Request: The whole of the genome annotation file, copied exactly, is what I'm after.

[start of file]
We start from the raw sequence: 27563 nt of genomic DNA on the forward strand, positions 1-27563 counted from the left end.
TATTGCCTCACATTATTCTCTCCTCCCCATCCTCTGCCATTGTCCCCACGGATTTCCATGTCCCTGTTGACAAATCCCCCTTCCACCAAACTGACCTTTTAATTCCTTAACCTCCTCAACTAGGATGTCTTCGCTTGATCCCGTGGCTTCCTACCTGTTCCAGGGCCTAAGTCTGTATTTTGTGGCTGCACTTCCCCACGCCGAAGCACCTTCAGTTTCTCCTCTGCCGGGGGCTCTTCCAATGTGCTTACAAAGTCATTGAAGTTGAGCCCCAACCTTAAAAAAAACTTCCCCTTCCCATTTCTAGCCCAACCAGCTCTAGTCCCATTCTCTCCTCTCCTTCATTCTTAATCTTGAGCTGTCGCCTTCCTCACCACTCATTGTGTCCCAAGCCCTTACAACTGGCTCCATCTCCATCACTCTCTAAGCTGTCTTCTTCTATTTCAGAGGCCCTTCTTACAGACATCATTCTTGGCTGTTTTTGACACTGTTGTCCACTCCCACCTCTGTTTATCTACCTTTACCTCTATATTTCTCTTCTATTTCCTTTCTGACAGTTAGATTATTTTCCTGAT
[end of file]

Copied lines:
We start from the raw sequence: 27563 nt of genomic DNA on the forward strand, positions 1-27563 counted from the left end.
TATTGCCTCACATTATTCTCTCCTCCCCATCCTCTGCCATTGTCCCCACGGATTTCCATGTCCCTGTTGACAAATCCCCCTTCCACCAAACTGACCTTTTAATTCCTTAACCTCCTCAACTAGGATGTCTTCGCTTGATCCCGTGGCTTCCTACCTGTTCCAGGGCCTAAGTCTGTATTTTGTGGCTGCACTTCCCCACGCCGAAGCACCTTCAGTTTCTCCTCTGCCGGGGGCTCTTCCAATGTGCTTACAAAGTCATTGAAGTTGAGCCCCAACCTTAAAAAAAACTTCCCCTTCCCATTTCTAGCCCAACCAGCTCTAGTCCCATTCTCTCCTCTCCTTCATTCTTAATCTTGAGCTGTCGCCTTCCTCACCACTCATTGTGTCCCAAGCCCTTACAACTGGCTCCATCTCCATCACTCTCTAAGCTGTCTTCTTCTATTTCAGAGGCCCTTCTTACAGACATCATTCTTGGCTGTTTTTGACACTGTTGTCCACTCCCACCTCTGTTTATCTACCTTTACCTCTATATTTCTCTTCTATTTCCTTTCTGACAGTTAGATTATTTTCCTGAT